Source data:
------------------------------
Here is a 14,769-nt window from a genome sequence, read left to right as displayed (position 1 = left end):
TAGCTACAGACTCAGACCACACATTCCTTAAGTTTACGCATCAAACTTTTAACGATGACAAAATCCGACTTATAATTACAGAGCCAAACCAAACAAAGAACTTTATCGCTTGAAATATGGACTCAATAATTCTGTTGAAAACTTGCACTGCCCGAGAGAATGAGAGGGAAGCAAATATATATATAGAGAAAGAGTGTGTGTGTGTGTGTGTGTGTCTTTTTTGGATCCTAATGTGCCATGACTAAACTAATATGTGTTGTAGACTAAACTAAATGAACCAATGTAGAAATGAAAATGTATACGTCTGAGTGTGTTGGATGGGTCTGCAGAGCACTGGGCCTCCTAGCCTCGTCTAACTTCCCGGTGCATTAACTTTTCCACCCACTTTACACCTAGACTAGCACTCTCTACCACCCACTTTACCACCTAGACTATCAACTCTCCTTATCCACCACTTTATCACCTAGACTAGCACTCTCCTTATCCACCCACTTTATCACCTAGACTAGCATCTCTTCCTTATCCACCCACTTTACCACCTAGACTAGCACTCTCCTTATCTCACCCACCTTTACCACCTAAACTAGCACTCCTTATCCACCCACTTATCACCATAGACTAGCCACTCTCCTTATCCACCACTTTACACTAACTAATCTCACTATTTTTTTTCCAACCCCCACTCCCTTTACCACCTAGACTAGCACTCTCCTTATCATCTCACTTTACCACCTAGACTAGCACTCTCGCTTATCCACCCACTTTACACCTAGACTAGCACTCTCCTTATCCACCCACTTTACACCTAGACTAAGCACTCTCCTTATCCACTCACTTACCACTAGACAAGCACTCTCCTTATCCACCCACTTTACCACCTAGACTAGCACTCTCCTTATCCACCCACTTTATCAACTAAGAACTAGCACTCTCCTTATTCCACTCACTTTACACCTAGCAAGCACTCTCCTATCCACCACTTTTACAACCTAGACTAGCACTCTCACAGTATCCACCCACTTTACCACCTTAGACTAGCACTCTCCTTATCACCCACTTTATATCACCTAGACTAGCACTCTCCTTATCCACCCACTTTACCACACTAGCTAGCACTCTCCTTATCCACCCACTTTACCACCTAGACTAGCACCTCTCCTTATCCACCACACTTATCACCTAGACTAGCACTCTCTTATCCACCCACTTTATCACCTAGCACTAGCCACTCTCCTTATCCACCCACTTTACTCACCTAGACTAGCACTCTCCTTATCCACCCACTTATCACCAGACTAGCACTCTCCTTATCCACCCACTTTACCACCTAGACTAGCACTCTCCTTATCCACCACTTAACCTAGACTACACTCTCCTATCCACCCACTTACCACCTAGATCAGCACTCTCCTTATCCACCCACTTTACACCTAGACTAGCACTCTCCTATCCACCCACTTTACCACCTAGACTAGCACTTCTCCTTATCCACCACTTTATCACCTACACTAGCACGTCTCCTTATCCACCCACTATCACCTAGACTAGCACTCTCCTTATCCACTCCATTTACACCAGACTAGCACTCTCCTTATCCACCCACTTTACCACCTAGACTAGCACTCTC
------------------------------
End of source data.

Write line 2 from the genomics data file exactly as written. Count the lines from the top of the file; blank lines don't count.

TAGCTACAGACTCAGACCACACATTCCTTAAGTTTACGCATCAAACTTTTAACGATGACAAAATCCGACTTATAATTACAGAGCCAAACCAAACAAAGAACTTTATCGCTTGAAATATGGACTCAATAATTCTGTTGAAAACTTGCACTGCCCGAGAGAATGAGAGGGAAGCAAATATATATATAGAGAAAGAGTGTGTGTGTGTGTGTGTGTGTCTTTTTTGGATCCTAATGTGCCATGACTAAACTAATATGTGTTGTAGACTAAACTAAATGAACCAATGTAGAAATGAAAATGTATACGTCTGAGTGTGTTGGATGGGTCTGCAGAGCACTGGGCCTCCTAGCCTCGTCTAACTTCCCGGTGCATTAACTTTTCCACCCACTTTACACCTAGACTAGCACTCTCTACCACCCACTTTACCACCTAGACTATCAACTCTCCTTATCCACCACTTTATCACCTAGACTAGCACTCTCCTTATCCACCCACTTTATCACCTAGACTAGCATCTCTTCCTTATCCACCCACTTTACCACCTAGACTAGCACTCTCCTTATCTCACCCACCTTTACCACCTAAACTAGCACTCCTTATCCACCCACTTATCACCATAGACTAGCCACTCTCCTTATCCACCACTTTACACTAACTAATCTCACTATTTTTTTTCCAACCCCCACTCCCTTTACCACCTAGACTAGCACTCTCCTTATCATCTCACTTTACCACCTAGACTAGCACTCTCGCTTATCCACCCACTTTACACCTAGACTAGCACTCTCCTTATCCACCCACTTTACACCTAGACTAAGCACTCTCCTTATCCACTCACTTACCACTAGACAAGCACTCTCCTTATCCACCCACTTTACCACCTAGACTAGCACTCTCCTTATCCACCCACTTTATCAACTAAGAACTAGCACTCTCCTTATTCCACTCACTTTACACCTAGCAAGCACTCTCCTATCCACCACTTTTACAACCTAGACTAGCACTCTCACAGTATCCACCCACTTTACCACCTTAGACTAGCACTCTCCTTATCACCCACTTTATATCACCTAGACTAGCACTCTCCTTATCCACCCACTTTACCACACTAGCTAGCACTCTCCTTATCCACCCACTTTACCACCTAGACTAGCACCTCTCCTTATCCACCACACTTATCACCTAGACTAGCACTCTCTTATCCACCCACTTTATCACCTAGCACTAGCCACTCTCCTTATCCACCCACTTTACTCACCTAGACTAGCACTCTCCTTATCCACCCACTTATCACCAGACTAGCACTCTCCTTATCCACCCACTTTACCACCTAGACTAGCACTCTCCTTATCCACCACTTAACCTAGACTACACTCTCCTATCCACCCACTTACCACCTAGATCAGCACTCTCCTTATCCACCCACTTTACACCTAGACTAGCACTCTCCTATCCACCCACTTTACCACCTAGACTAGCACTTCTCCTTATCCACCACTTTATCACCTACACTAGCACGTCTCCTTATCCACCCACTATCACCTAGACTAGCACTCTCCTTATCCACTCCATTTACACCAGACTAGCACTCTCCTTATCCACCCACTTTACCACCTAGACTAGCACTCTC